When I see a shortened URL, I'm always hesitant to click it because I don't know where the link is going to go. (In the worst case, it may lead to an XSS exploit against a site that I'm logged in to)

How can I tell where the link is going to go?

For example, if I see a link to http://tinyurl.com/3yjnm7y I can go to http://preview.tinyurl.com/3yjnm7y and see where the link is going to send me.

How can I do the same for other popular URL shortening services (like bit.ly or goo.gl)?


12 Answers 12


You could use a service like Unshorten

Services supported: TinyURL.com, SnipURL.com, NotLong.com, Metamark.net, zURL.ws and many others.


With goo.gl, you can add .info at the end of the shortened URL.

Example: http://goo.gl/l6MS.info

  • 2
    Even easier: add the + character at the end. goo.gl/l6MS+
    – user79865
    Jan 29, 2016 at 20:11

You can take any bit.ly link and add a + symbol to the end to see stats and details about the link. For example, I just found this link in my Twitter feed


if I add a + I end up at


which tells me the links will send me to


In the more general case you'll want to look for a browser plugin which unshortens links.

  • great tip/trick, thanks.... only works for bit.ly, hope others will implement the same thing
    – spinodal
    Jul 9, 2010 at 12:50

There is a Firefox Addon and a Google Chrome extension that do this for you. Seems to me that one shouldn't have to click to find out -- the addons allow you to mouse-over to see the full URL.

  • this is great but sometimes we have only link that we want to learn and it is not on a web page...
    – spinodal
    Jul 9, 2010 at 12:49
  • 1
    The Chrome extension link is broken :-( Nov 5, 2013 at 0:45

One option would be to open the link in Google Chrome's incognito mode; even if the link is malicious, it won't have access to your cookies. This isn't foolproof however; the link could be crafted to hide any errors if you're not logged in.


GetLinkInfo.com purports to work with "all" URL shorteners. Just drop the link in the field and press "Get Link Info".

If found, the site responds with:

  • The title of the target page
  • The description of the target page
  • The shortened URL
  • The effective URL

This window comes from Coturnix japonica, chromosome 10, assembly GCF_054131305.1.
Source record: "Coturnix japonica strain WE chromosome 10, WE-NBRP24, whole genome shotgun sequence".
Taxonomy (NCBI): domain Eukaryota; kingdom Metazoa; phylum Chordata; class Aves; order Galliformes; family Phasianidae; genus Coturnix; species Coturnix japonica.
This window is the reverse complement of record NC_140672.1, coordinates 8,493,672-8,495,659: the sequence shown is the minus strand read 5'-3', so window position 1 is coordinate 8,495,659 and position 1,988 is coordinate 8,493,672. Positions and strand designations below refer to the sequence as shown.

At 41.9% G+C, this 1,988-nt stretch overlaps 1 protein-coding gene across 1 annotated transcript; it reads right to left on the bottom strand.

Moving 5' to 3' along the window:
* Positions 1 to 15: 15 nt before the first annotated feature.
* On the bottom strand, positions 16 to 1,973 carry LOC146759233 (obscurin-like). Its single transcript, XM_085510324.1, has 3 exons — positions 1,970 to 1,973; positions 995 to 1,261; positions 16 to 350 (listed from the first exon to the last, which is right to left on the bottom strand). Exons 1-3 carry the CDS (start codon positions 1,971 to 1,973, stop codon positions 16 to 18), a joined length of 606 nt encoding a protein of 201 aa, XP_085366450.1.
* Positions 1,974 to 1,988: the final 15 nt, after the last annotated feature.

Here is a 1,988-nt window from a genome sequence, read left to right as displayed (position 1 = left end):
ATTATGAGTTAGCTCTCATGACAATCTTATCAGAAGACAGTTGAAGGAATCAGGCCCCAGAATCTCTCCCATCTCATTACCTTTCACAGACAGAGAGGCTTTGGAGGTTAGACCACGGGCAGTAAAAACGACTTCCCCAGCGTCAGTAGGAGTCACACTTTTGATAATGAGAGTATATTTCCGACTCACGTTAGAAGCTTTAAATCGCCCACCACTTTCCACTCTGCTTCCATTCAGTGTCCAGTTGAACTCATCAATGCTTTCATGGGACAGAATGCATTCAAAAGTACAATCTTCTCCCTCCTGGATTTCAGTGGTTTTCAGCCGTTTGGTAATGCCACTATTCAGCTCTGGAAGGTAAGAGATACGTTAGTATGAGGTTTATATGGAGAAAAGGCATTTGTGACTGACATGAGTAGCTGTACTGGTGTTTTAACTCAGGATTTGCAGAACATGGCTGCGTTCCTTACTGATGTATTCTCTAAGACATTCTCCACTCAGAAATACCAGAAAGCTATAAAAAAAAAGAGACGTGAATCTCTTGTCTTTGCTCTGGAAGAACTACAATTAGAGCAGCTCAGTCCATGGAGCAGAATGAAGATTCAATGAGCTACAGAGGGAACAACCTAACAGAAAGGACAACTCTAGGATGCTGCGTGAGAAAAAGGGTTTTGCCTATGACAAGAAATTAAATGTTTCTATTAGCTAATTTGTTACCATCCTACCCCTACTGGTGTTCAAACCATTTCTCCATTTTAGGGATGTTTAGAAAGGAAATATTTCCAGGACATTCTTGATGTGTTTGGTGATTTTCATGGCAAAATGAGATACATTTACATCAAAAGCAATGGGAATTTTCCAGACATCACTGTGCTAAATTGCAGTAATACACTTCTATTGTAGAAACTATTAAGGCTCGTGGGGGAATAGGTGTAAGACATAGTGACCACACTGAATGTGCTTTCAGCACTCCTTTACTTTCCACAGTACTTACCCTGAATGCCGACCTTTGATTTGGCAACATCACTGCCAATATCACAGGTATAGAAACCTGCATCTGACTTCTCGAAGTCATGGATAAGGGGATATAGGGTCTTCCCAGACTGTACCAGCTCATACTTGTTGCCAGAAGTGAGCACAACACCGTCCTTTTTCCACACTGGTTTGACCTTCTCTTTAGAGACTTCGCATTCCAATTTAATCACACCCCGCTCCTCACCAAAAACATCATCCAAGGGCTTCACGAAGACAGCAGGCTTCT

• Any redirections
  • External links
  • An assessment of the safety of the site from Google using their Safe Browsing service
  • Really useful! I had no idea this website existed. Jan 29, 2016 at 21:54

There are a number of URL expanders which should work for many of the 'better' URL shortening services out there - such as LongURL. Many shortening providers do not have this preview functionality which you refer to in the question built in which means that these third party expanders are required.

  • longurl.org no longer exists
    – ale
    Apr 28, 2017 at 12:39

I wrote a Google Mobilizer bookmarklet that lets links on your Twitter timeline (or any webpage) be opened with Google Mobilizer.

This lets you see minimalist, text-only content related to those pages from a proxy Google server so you don't have to fear about contracting malware from dubious links or running into security issues.


Rex Swain's HTTP Viewer isn't specifically for unshortening URLs, but is a general purpose tool to view what an HTTP request returns. It can be used to examine what a shortened URL will redirect to.


Here is a bookmarklet that uses getlinkinfo.com: javascript:(function(){ window.open('http://www.getlinkinfo.com/info?link='+prompt('what link do you wish to get info for?'))})();

I assume that you know how to install a bookmarklet. But jic, here are the instructions: https://support.mozilla.org/en-US/kb/bookmarklets-perform-common-web-page-tasks


You can use Curl to peek at redirected URLs:

curl -I https://t.co/0BACDYaBmU

-I sends a HEAD request. Do not use -L / --location which will follow redirects. A sufficiently unique link will reveal to hosts past the redirect that it was followed (spammers could use it to get an IP address or confirm that an email address is in use). Some redirectors could reveal info about visits to interested parties anyway.


Rather than try to modify the URL to see where it goes (which might not tell you much anyway), open it in another browser (for example Arora is a very simple on) in which you aren't logged-into those sites.

  • 1
    That seems a little dangerous. What if there are viruses? Jul 25, 2010 at 18:37

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